I am in love with people I never knew, and one of them is Mary Wilson. The great lady has died at the age of 102 and, despite being the wife of a former prime minister, always displayed a sensible, old-fashioned refusal to pretend to like politics.
She met her husband, Harold, on the tennis court in 1934. After a week of courtship, he told her that a) they were going to marry and b) he was going to be an MP. “She laughed,” Harold later wrote, “and has said a hundred times since that if she believed me she would never have married me.”
In 1964, he was elected Labour prime minister and Mary was forced to move into Number 10. Happily for her, he lost the 1970 election and they moved out. Regrettably, he won again in 1974 and they had to return. The outgoing tenant, Ted Heath, had not only redecorated the place garishly but cancelled the television rental.
Mary was her own person. She disagreed with Harold about policy (anti-nuclear, anti-European integration) and became a bestselling poet, composing the kind of “dear old England” verse that was popular probably because it was contrary to the very “forward-thinking” Britain that Harold was trying to build. Mary was a close friend of John Betjeman, who dedicated a poem to her about a day trip they took to Diss in Norfolk; it’s naughty, it hints at an affair (“We’ll meet, my sweet, at Liverpool Street”) but one can no more imagine the Wilsons playing away from home than one can imagine Margaret Thatcher going to an all-night rave.
It’s precisely that loyalty that I find so captivating about Mary Wilson. Sometime in the mid-Seventies, possibly even while he was prime minister, Harold began to show signs of Alzheimer’s. After years of enduring the show of politics, Mary now had to switch to caring full-time for her husband. They moved to a bungalow on the Scilly Isles, where Harold descended into terminal confusion: “It takes me three hours to get him ready,” she confided to a friend.
And yet she did it. Having had my own brief experience of looking after a relative who was dying – and discombobulated – I have enormous admiration for Mary’s stoicism. Was she religious? I haven’t been able to find out, though it’s noteworthy that she was the daughter of a Congregationalist minister. A throwback to the Labour non-conformist tradition, perhaps, which within one mid-20th century generation went from being intensely religious to stubbornly humanist, and yet retained the ethical framework it was born with. You don’t find that in Labour nowadays. It’s pretty much the church of liberal atheism now.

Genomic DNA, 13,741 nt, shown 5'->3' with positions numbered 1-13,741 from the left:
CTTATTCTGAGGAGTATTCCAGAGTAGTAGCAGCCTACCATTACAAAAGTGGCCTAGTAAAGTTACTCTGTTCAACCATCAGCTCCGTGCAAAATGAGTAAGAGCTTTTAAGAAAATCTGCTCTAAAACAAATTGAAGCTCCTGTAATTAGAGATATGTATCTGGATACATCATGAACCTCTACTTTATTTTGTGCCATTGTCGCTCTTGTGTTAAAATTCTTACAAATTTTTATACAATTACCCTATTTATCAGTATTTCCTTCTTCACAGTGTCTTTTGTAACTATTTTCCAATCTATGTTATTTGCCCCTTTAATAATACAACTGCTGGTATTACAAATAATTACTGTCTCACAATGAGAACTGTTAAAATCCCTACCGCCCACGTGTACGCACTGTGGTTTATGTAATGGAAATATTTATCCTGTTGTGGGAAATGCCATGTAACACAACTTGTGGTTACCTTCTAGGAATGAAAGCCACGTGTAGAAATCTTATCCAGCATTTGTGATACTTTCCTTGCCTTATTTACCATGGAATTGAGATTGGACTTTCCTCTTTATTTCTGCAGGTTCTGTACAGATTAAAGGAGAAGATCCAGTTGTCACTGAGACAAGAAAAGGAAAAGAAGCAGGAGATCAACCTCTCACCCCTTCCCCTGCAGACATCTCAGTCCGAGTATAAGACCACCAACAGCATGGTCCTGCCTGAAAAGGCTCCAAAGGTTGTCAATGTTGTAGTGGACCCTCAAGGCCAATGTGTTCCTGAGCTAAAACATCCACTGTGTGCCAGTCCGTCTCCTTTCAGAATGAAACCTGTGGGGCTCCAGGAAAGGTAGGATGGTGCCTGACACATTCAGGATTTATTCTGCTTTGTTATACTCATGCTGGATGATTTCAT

One story from Harold’s later years is full of grace. Ted Heath apparently made a point of inviting the ailing Harold and his wife to Sunday lunches at his home in Salisbury. After decades of personal rivalry, Heath showed a degree of gentle kindness that isn’t usually associated with the old grinch – and proved that when we put aside the politics, we’ve more in common than we realise.
I attended the recent Mass for the new shrine at Corpus Christi, Covent Garden, and it was a testament to the glory of the service that I didn’t fall asleep once. I like my Masses Latin, low and short. This lasted two-and-a-half hours. But it was spellbinding, with superb music and a witty sermon by Cardinal Nichols.
About three-quarters of the way through, we processed around Covent Garden with the Blessed Sacrament. I personally didn’t see any onlookers kneel (I’m told one or two did), but then I didn’t see any men selling apples and pears either. Covent Garden used to be a real market where you could weigh and squeeze fresh fruit. Today it’s a tourist shopping centre. Traditional British fare of pizza and chips goes for around 500 quid.
The Catholic Church is breathing life back into Old England, and Corpus Christi Church is an obvious place to start. First opened in 1874, it was built in reparation for sins committed against the Blessed Sacrament during the Reformation. Sadly, it fell into decline and disrepair. The truth is that the English church has been through two iconoclastic periods: the 16th-century Protestant one and the liberal revolution of the Seventies, which did just as much to strip our altars and degrade our churches. The latter reforms were sadder because the Catholics inflicted them on itself. There was no glorious martyrdom this time around. Just self-harm.
Today, however, a new spirit is stirring. Popular devotions are back; confessions are on the up; and a new generation of priests is reviving beauty and the Old Rite. It’s a restoration. In 10 years’ time, the Corpus Christi procession will be a feature of many local churches – and the English unbelievers will watch and think, “Ooo, that looks interesting. How do I join in?” That’s the way you convert. With magnificence.
Tim Stanley is a journalist, historian and a Catholic Herald contributing editor
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